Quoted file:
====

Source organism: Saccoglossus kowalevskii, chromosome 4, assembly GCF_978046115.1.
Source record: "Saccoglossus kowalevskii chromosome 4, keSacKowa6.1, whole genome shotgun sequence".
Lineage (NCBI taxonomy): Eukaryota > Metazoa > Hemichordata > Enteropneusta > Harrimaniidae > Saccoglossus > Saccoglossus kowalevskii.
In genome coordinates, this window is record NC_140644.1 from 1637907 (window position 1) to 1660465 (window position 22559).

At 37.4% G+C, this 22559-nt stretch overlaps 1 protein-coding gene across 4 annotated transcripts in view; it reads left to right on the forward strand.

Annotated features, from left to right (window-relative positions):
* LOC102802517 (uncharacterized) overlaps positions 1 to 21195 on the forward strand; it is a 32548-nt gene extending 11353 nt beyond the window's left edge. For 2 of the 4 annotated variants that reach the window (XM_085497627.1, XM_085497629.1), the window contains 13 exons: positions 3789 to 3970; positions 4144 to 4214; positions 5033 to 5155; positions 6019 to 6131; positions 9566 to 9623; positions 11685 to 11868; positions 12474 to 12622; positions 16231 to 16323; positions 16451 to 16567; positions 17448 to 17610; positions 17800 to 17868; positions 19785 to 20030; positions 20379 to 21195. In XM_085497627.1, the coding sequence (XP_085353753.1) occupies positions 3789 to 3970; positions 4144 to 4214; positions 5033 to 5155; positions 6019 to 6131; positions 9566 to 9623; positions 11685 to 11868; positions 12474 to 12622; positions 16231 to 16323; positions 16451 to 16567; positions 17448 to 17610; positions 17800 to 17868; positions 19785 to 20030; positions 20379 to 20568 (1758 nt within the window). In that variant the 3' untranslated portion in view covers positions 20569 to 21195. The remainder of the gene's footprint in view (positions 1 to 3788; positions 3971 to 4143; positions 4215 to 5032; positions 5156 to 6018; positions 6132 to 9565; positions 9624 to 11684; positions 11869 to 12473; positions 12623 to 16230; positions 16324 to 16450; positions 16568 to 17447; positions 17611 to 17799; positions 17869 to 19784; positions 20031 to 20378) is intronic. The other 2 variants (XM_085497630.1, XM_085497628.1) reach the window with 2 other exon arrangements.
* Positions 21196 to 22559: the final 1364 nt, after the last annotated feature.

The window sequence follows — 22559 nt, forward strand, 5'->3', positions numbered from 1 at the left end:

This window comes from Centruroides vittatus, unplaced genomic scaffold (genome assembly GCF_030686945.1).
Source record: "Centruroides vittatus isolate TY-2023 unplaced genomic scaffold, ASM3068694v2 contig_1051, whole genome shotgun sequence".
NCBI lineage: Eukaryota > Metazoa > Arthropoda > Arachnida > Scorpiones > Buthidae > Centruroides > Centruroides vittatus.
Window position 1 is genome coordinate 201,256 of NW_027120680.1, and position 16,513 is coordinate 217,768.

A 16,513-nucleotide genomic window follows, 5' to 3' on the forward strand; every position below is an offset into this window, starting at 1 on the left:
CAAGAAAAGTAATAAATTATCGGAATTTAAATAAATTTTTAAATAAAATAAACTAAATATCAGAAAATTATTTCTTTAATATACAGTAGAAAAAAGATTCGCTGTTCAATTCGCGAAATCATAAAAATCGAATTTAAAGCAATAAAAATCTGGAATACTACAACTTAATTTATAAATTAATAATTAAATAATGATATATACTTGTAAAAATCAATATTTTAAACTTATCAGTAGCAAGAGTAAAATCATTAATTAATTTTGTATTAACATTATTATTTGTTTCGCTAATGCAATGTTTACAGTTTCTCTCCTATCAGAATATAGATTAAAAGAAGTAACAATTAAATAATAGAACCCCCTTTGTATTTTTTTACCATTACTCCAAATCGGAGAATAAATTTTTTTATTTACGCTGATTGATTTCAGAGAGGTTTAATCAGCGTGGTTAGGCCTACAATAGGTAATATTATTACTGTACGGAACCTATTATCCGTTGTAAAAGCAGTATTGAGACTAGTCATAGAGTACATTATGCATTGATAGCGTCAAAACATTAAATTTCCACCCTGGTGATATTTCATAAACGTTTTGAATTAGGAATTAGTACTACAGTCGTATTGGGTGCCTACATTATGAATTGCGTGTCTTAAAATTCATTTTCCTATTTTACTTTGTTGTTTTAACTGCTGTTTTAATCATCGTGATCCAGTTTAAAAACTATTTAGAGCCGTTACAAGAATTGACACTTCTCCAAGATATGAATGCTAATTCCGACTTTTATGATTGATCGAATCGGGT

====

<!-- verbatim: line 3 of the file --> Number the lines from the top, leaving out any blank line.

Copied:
Lineage (NCBI taxonomy): Eukaryota > Metazoa > Hemichordata > Enteropneusta > Harrimaniidae > Saccoglossus > Saccoglossus kowalevskii.